Cancer in COVID

This pandemic has exposed the weaknesses and lack of resilience of healthcare systems and these flaws have had major consequences for cancer care and cancer patients.

The COVID-19 pandemic has affected health care services in many dimensions: from interruption of regular patient flow to cancer care facilities and the overwhelming of health care resources, to the implementation of extra protective measures and social distancing with increased utilization of telehealth services.  Additionally, despite cancer patients need continuous care and cannot afford to have deferment of diagnostic tests or therapeutic interventions, oncologists around the world have started changing their daily practice to limit cancer patients’ exposure to COVID-19, potentially very risky or even fatal.

This pandemic has exposed the weaknesses and lack of resilience of healthcare systems and these flaws have had major consequences for cancer care and cancer patients. Crucial attention is needed, not only to restore cancer care delivery but to build improved systems, processes and infrastructure as long-term norm and to be better prepared to fight the next crisis.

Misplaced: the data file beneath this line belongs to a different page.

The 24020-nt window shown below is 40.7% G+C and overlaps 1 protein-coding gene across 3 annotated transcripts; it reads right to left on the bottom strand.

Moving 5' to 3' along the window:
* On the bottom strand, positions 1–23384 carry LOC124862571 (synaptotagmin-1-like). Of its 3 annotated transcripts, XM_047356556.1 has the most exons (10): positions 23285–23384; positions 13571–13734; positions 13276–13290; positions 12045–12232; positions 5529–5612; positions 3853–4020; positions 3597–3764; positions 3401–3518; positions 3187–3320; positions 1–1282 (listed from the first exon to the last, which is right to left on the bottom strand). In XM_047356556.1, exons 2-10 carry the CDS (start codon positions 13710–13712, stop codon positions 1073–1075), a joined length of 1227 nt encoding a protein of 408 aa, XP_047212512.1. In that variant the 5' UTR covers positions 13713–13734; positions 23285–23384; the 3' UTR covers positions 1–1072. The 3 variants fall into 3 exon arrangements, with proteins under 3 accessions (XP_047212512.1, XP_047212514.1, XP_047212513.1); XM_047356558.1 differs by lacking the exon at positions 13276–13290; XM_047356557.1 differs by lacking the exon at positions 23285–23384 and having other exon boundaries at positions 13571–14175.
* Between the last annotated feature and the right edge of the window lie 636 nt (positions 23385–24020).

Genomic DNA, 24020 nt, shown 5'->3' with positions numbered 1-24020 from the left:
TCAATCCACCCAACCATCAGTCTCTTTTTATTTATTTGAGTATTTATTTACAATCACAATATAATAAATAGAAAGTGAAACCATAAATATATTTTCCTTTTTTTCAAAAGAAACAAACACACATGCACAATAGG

Will there be an explosion of late-stage cancer after the pandemic?

The COVID-19 pandemic posed critical challenges to current oncology care and practices including late diagnoses, delayed anti-cancer treatment, and stalled clinical trials. In response, healthcare systems are rapidly reorganizing cancer services to ensure that patients continue to receive essential care while minimizing risk of exposure to SARS-CoV-2 infection.

Most of the cancer centres in our collaborative initiative reported a decrease in number of cancer patients during the pandemic except Brunei, Iran and Taiwan. This could be due to a decrease or deferment in follow up appointments, but as COVID-19 continues to impact nearly all aspects of cancer care, most of the countries also saw a troubling drop in new cancer diagnoses since the pandemic began. This observed drop follows a similar tendency with the 46% decrease in the diagnoses of the six most common cancer types – breast, colorectal, lung, pancreatic, gastric and oesophageal cancers during the COVID-19 pandemic at Dana Farber Cancer Institute. Similar situation was observed in European Union, United States of America, United Kingdom, Saudi Arabia, United Arab Emirates, Greek, India, and Morocco .